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Folding phones’ unexpected accessibility feature


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Photographers can be pretty tech-obsessed. Once you’re intimately familiar with the effects that different hardware and changes have, you can visualize how minor improvements could manifest in photos. But even the most seasoned shutterbugs will tell you that, beyond all the specs and gadgets, the most important thing is to have a camera with you and to use it well. And that’s why, even though Pixels are my favorite cameras, I really like using folding phones like the Samsung Galaxy Z Fold 4 and Galaxy Z Flip 4 for photos.
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I know that sounds a little weird—explicitly choosing a tool that captures worse-quality results over one that takes excellent photos—but it makes sense. That’s because the hard part of taking a photo is taking the photo. Sometimes that’s just in terms of being there, having the gear, and timing the shot. Still, sometimes there can be other impediments to getting precisely the photo you want.

I don’t see myself as a “pro” photographer, but I’ve learned a few things over the years, and I can usually visualize what sort of settings or angle are needed to capture a shot. I’m not experienced enough that I can be sure a given photo be perfect on the first try. However, I’ve gone from stumbling through the dark with mostly automatic settings to knowing when and how to adjust them to get a better image, including the angle and focal length I should be at. Unfortunately, I have a bad back and some neurological problems that make it tough to get the right angle. Crouching down or striking a specific pose to get the shot can sometimes be a little more work than I’m prepared for.


The thing I like about foldables when it comes to photography is the inherent advantage of their form factor: they’re bendy. You can twist and point the camera at an angle different from what you’re facing. That extra flexibility means you don’t have to shoot a photo the “normal” way, facing your subject from the angle and height you need to capture the image you want.

Instead, you can look down while shooting from a nice low angle or look forward while shooting up, or capture any number of other angles without putting your body behind the camera. Sure, you can shoot blind, which I sometimes have to do with my mirrorless to get the shot I want, but that’s not necessary here. With that bendy screen, the preview can be displayed on the portion of the phone that you can see.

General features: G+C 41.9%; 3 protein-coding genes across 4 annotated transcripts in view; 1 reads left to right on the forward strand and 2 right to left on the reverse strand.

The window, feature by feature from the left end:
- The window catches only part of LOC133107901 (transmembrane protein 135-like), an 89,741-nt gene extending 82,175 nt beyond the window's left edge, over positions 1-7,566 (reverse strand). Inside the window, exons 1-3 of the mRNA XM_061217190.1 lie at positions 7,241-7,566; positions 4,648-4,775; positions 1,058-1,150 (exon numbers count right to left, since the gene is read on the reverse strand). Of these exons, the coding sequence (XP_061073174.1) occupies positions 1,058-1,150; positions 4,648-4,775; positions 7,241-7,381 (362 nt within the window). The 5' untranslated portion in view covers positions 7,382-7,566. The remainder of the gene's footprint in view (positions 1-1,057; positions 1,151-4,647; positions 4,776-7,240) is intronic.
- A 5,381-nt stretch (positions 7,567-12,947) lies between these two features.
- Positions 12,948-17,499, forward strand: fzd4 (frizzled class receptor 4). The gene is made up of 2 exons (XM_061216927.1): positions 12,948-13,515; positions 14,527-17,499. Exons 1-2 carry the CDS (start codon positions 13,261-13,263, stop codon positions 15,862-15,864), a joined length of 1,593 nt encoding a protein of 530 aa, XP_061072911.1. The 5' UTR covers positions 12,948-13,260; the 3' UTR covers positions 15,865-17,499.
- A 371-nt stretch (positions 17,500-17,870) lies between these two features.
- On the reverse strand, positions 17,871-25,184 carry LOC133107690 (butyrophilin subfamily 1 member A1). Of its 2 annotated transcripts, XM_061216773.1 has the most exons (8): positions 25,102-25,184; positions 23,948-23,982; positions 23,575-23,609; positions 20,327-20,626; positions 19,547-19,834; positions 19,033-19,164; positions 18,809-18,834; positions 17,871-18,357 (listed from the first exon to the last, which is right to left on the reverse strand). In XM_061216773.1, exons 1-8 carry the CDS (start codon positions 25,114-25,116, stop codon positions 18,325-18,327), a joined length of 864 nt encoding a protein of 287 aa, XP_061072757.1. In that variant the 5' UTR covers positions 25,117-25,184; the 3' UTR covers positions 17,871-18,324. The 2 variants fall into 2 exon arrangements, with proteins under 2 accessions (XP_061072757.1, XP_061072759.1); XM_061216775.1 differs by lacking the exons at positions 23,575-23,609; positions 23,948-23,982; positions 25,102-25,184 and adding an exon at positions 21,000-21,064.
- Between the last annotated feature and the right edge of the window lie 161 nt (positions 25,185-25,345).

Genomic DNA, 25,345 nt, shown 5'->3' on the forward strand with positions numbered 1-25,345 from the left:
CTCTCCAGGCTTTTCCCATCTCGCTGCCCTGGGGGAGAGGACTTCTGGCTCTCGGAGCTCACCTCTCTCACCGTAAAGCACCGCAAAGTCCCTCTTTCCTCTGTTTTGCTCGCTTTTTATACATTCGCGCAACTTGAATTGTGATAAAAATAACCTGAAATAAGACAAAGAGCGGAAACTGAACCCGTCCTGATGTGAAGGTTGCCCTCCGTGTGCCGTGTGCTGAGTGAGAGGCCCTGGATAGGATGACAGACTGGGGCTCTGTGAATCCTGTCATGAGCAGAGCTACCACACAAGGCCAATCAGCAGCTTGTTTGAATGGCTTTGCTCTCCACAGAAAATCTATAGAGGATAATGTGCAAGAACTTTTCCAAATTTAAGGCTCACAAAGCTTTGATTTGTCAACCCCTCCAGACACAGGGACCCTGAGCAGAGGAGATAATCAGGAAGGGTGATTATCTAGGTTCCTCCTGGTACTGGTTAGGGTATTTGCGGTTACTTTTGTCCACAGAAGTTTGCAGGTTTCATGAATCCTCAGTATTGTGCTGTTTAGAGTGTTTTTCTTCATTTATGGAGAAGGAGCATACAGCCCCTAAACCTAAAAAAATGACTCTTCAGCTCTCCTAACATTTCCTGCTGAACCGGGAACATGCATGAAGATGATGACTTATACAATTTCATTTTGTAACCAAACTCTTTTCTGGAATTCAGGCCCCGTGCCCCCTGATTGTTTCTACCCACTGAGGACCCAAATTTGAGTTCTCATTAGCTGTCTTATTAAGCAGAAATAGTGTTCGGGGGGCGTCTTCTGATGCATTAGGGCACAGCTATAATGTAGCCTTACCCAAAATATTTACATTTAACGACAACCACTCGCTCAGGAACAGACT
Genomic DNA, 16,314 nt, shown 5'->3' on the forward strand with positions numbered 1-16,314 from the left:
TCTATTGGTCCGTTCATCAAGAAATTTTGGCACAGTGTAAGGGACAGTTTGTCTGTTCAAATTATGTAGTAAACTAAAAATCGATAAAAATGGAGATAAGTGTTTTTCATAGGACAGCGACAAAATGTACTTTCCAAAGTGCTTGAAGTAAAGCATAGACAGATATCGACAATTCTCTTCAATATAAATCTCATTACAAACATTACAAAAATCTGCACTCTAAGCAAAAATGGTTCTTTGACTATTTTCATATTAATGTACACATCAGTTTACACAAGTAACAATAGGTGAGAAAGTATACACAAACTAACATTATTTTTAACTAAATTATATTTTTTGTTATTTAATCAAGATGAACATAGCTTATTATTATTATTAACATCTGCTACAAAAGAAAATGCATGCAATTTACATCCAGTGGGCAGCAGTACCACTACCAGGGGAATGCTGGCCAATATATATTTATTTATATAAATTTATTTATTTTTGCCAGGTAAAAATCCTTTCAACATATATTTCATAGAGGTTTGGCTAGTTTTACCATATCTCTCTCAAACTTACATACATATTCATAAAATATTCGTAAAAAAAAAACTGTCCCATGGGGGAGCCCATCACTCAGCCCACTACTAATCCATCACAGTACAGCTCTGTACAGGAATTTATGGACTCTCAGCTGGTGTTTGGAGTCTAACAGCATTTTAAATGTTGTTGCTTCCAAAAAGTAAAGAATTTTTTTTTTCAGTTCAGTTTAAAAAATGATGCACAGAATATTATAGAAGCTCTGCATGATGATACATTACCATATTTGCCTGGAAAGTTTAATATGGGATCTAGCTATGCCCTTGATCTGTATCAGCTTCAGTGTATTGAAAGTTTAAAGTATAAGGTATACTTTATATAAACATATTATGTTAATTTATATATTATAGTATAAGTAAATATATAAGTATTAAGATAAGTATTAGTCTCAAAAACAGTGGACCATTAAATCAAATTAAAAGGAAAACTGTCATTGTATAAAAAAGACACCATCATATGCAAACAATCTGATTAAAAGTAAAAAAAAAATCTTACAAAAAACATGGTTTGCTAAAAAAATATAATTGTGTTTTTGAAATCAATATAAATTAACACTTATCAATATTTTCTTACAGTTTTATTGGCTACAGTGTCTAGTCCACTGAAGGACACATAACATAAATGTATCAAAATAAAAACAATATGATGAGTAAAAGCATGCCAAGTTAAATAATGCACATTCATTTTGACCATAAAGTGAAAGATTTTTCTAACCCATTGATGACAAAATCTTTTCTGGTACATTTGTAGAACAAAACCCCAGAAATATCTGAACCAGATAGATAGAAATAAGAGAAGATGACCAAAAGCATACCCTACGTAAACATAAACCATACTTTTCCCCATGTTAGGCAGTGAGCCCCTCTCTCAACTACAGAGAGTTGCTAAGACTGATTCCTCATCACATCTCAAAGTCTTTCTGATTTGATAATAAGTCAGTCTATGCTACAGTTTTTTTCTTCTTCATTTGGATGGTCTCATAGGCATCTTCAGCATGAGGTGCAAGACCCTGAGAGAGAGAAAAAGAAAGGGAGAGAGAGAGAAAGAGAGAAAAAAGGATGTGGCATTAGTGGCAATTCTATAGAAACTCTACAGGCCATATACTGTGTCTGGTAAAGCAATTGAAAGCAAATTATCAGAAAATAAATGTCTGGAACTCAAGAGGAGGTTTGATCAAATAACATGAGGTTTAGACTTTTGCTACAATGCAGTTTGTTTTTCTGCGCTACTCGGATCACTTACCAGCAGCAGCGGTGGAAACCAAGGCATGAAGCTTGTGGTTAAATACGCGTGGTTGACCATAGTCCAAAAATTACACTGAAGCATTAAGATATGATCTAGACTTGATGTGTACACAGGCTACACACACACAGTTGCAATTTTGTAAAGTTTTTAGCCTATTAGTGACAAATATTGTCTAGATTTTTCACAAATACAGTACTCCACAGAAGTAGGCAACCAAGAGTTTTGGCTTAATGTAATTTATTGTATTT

It can sometimes be a little difficult for me to crouch down to fire off a shot with a wide field of view from a low angle, but it’s a lot easier to reach down with one hand, see the preview looking up at me, and tap the shutter button. And if I need to steady the camera, with most phones that means finding a surface and just sort of pressing part of the phone against it to extract as much stability as possible.

A folding phone essentially has its own built-in tripod. Just twist the phone to get the angle you need, set it down, and tap the shutter. Paired with a timer, you can get a better-quality selfie without a tripod or handing your expensive phone to a stranger.

Even though I have (too many) expensive cameras, I enjoy taking photos with my phone—any phone. Sure, the results might not rival what I can capture on my fancy Fuji and Sony bodies. I’ll never be able to get the quality I want at higher focal lengths or “zoom” factors, and there’s a lot less flexibility available in post-processing. But the convenience is a serious benefit, and a phone can be a lot more fun to just point and shoot with, letting you enjoy the process and allowing you to focus on important things like composition and framing.


The flexibility of a folding phone further adds to that. If you know what sort of angle you want, but the pinch in your back is screaming about how awful of an idea that would be, a flexible phone offers flexible options and different ways to shoot. They say, “it’s a poor workman that blames his tools,” but I have found a folding phone to be handy in capturing photos a normal photo might cause my body some grief over—even if I sometimes have to work around Samsung’s photo processing rather than with it. (I can’t wait for a folding Pixel.)



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